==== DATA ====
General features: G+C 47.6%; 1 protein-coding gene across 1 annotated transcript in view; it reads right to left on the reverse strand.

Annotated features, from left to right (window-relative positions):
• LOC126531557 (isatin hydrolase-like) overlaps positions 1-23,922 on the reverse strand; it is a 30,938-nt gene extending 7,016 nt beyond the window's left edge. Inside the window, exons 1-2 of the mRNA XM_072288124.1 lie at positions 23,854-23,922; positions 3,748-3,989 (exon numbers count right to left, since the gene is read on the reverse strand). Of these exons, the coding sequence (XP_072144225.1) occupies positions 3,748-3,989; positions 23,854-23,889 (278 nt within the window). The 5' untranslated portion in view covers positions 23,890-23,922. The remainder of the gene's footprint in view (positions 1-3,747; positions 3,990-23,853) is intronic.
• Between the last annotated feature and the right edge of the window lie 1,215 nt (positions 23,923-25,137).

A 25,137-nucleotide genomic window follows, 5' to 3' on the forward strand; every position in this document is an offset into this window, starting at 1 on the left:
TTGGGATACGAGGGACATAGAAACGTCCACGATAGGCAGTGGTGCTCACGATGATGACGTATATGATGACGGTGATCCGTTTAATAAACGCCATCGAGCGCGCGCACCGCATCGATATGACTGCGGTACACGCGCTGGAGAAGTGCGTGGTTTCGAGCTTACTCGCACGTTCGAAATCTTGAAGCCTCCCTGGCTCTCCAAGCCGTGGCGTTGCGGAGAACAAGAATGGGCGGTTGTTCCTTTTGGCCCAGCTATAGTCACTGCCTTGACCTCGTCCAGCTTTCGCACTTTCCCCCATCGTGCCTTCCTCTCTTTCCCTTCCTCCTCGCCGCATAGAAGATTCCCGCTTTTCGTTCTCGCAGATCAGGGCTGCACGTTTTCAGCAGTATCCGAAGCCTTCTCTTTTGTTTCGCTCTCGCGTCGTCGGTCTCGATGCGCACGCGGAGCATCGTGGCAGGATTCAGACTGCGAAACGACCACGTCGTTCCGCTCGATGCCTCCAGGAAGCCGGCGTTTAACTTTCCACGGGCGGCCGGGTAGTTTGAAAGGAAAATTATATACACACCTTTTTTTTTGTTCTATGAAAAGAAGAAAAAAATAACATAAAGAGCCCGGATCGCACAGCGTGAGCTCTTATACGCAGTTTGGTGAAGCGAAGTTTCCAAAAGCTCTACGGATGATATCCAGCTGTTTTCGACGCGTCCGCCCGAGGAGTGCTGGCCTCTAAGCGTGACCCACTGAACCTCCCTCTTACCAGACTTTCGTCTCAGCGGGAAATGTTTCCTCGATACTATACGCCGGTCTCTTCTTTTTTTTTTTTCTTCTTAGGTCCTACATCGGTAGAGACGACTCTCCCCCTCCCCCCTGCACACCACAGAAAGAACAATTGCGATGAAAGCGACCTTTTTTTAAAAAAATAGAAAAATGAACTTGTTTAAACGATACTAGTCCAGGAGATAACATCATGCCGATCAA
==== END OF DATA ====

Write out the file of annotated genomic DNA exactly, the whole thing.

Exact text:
General features: G+C 47.6%; 1 protein-coding gene across 1 annotated transcript in view; it reads right to left on the reverse strand.

Annotated features, from left to right (window-relative positions):
• LOC126531557 (isatin hydrolase-like) overlaps positions 1-23,922 on the reverse strand; it is a 30,938-nt gene extending 7,016 nt beyond the window's left edge. Inside the window, exons 1-2 of the mRNA XM_072288124.1 lie at positions 23,854-23,922; positions 3,748-3,989 (exon numbers count right to left, since the gene is read on the reverse strand). Of these exons, the coding sequence (XP_072144225.1) occupies positions 3,748-3,989; positions 23,854-23,889 (278 nt within the window). The 5' untranslated portion in view covers positions 23,890-23,922. The remainder of the gene's footprint in view (positions 1-3,747; positions 3,990-23,853) is intronic.
• Between the last annotated feature and the right edge of the window lie 1,215 nt (positions 23,923-25,137).

A 25,137-nucleotide genomic window follows, 5' to 3' on the forward strand; every position in this document is an offset into this window, starting at 1 on the left:
TTGGGATACGAGGGACATAGAAACGTCCACGATAGGCAGTGGTGCTCACGATGATGACGTATATGATGACGGTGATCCGTTTAATAAACGCCATCGAGCGCGCGCACCGCATCGATATGACTGCGGTACACGCGCTGGAGAAGTGCGTGGTTTCGAGCTTACTCGCACGTTCGAAATCTTGAAGCCTCCCTGGCTCTCCAAGCCGTGGCGTTGCGGAGAACAAGAATGGGCGGTTGTTCCTTTTGGCCCAGCTATAGTCACTGCCTTGACCTCGTCCAGCTTTCGCACTTTCCCCCATCGTGCCTTCCTCTCTTTCCCTTCCTCCTCGCCGCATAGAAGATTCCCGCTTTTCGTTCTCGCAGATCAGGGCTGCACGTTTTCAGCAGTATCCGAAGCCTTCTCTTTTGTTTCGCTCTCGCGTCGTCGGTCTCGATGCGCACGCGGAGCATCGTGGCAGGATTCAGACTGCGAAACGACCACGTCGTTCCGCTCGATGCCTCCAGGAAGCCGGCGTTTAACTTTCCACGGGCGGCCGGGTAGTTTGAAAGGAAAATTATATACACACCTTTTTTTTTGTTCTATGAAAAGAAGAAAAAAATAACATAAAGAGCCCGGATCGCACAGCGTGAGCTCTTATACGCAGTTTGGTGAAGCGAAGTTTCCAAAAGCTCTACGGATGATATCCAGCTGTTTTCGACGCGTCCGCCCGAGGAGTGCTGGCCTCTAAGCGTGACCCACTGAACCTCCCTCTTACCAGACTTTCGTCTCAGCGGGAAATGTTTCCTCGATACTATACGCCGGTCTCTTCTTTTTTTTTTTTCTTCTTAGGTCCTACATCGGTAGAGACGACTCTCCCCCTCCCCCCTGCACACCACAGAAAGAACAATTGCGATGAAAGCGACCTTTTTTTAAAAAAATAGAAAAATGAACTTGTTTAAACGATACTAGTCCAGGAGATAACATCATGCCGATCAA